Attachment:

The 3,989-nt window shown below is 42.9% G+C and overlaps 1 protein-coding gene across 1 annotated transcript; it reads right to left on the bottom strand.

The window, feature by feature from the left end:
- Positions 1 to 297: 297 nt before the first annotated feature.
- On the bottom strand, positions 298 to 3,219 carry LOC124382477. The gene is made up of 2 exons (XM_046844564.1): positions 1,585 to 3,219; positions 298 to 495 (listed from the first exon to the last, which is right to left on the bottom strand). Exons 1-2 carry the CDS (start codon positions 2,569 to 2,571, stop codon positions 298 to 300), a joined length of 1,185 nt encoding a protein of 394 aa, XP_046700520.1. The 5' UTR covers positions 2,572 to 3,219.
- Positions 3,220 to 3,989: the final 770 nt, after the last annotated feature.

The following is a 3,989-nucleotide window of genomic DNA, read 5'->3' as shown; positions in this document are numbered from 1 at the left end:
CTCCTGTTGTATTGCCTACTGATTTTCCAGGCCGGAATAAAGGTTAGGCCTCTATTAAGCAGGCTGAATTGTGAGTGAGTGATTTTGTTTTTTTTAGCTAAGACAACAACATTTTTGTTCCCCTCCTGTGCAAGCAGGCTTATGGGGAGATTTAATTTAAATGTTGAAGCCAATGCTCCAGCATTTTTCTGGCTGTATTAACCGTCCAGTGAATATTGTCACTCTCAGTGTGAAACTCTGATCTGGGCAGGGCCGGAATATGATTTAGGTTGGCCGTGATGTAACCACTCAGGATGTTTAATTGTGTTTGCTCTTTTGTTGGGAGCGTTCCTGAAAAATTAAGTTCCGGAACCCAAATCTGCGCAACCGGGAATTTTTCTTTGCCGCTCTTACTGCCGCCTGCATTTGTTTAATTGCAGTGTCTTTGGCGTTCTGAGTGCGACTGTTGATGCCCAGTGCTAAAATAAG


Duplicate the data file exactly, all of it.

The 3,989-nt window shown below is 42.9% G+C and overlaps 1 protein-coding gene across 1 annotated transcript; it reads right to left on the bottom strand.

The window, feature by feature from the left end:
- Positions 1 to 297: 297 nt before the first annotated feature.
- On the bottom strand, positions 298 to 3,219 carry LOC124382477. The gene is made up of 2 exons (XM_046844564.1): positions 1,585 to 3,219; positions 298 to 495 (listed from the first exon to the last, which is right to left on the bottom strand). Exons 1-2 carry the CDS (start codon positions 2,569 to 2,571, stop codon positions 298 to 300), a joined length of 1,185 nt encoding a protein of 394 aa, XP_046700520.1. The 5' UTR covers positions 2,572 to 3,219.
- Positions 3,220 to 3,989: the final 770 nt, after the last annotated feature.

The following is a 3,989-nucleotide window of genomic DNA, read 5'->3' as shown; positions in this document are numbered from 1 at the left end:
CTCCTGTTGTATTGCCTACTGATTTTCCAGGCCGGAATAAAGGTTAGGCCTCTATTAAGCAGGCTGAATTGTGAGTGAGTGATTTTGTTTTTTTTAGCTAAGACAACAACATTTTTGTTCCCCTCCTGTGCAAGCAGGCTTATGGGGAGATTTAATTTAAATGTTGAAGCCAATGCTCCAGCATTTTTCTGGCTGTATTAACCGTCCAGTGAATATTGTCACTCTCAGTGTGAAACTCTGATCTGGGCAGGGCCGGAATATGATTTAGGTTGGCCGTGATGTAACCACTCAGGATGTTTAATTGTGTTTGCTCTTTTGTTGGGAGCGTTCCTGAAAAATTAAGTTCCGGAACCCAAATCTGCGCAACCGGGAATTTTTCTTTGCCGCTCTTACTGCCGCCTGCATTTGTTTAATTGCAGTGTCTTTGGCGTTCTGAGTGCGACTGTTGATGCCCAGTGCTAAAATAAG